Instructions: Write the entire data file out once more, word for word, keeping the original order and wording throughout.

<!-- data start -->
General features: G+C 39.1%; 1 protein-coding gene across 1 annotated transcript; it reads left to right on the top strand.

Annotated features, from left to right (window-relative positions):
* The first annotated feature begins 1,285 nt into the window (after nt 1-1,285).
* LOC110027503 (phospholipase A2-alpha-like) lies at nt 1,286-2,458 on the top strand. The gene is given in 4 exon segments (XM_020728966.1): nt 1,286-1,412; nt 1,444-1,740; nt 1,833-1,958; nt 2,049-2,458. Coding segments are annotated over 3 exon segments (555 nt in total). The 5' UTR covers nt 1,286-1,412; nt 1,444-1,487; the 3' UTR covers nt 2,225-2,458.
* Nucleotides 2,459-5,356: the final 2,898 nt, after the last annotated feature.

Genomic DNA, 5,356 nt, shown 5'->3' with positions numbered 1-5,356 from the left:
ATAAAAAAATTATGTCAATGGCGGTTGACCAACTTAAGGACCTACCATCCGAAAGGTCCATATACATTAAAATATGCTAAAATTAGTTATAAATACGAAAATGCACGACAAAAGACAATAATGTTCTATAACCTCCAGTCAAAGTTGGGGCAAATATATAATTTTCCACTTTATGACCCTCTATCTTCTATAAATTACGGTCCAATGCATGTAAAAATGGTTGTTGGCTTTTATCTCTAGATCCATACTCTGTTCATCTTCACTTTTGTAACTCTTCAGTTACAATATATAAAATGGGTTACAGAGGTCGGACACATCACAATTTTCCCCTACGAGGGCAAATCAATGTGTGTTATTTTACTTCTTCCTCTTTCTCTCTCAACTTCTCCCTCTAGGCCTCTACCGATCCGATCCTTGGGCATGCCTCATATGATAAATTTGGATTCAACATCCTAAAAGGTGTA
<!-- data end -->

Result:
General features: G+C 39.1%; 1 protein-coding gene across 1 annotated transcript; it reads left to right on the top strand.

Annotated features, from left to right (window-relative positions):
* The first annotated feature begins 1,285 nt into the window (after nt 1-1,285).
* LOC110027503 (phospholipase A2-alpha-like) lies at nt 1,286-2,458 on the top strand. The gene is given in 4 exon segments (XM_020728966.1): nt 1,286-1,412; nt 1,444-1,740; nt 1,833-1,958; nt 2,049-2,458. Coding segments are annotated over 3 exon segments (555 nt in total). The 5' UTR covers nt 1,286-1,412; nt 1,444-1,487; the 3' UTR covers nt 2,225-2,458.
* Nucleotides 2,459-5,356: the final 2,898 nt, after the last annotated feature.

Genomic DNA, 5,356 nt, shown 5'->3' with positions numbered 1-5,356 from the left:
ATAAAAAAATTATGTCAATGGCGGTTGACCAACTTAAGGACCTACCATCCGAAAGGTCCATATACATTAAAATATGCTAAAATTAGTTATAAATACGAAAATGCACGACAAAAGACAATAATGTTCTATAACCTCCAGTCAAAGTTGGGGCAAATATATAATTTTCCACTTTATGACCCTCTATCTTCTATAAATTACGGTCCAATGCATGTAAAAATGGTTGTTGGCTTTTATCTCTAGATCCATACTCTGTTCATCTTCACTTTTGTAACTCTTCAGTTACAATATATAAAATGGGTTACAGAGGTCGGACACATCACAATTTTCCCCTACGAGGGCAAATCAATGTGTGTTATTTTACTTCTTCCTCTTTCTCTCTCAACTTCTCCCTCTAGGCCTCTACCGATCCGATCCTTGGGCATGCCTCATATGATAAATTTGGATTCAACATCCTAAAAGGTGTA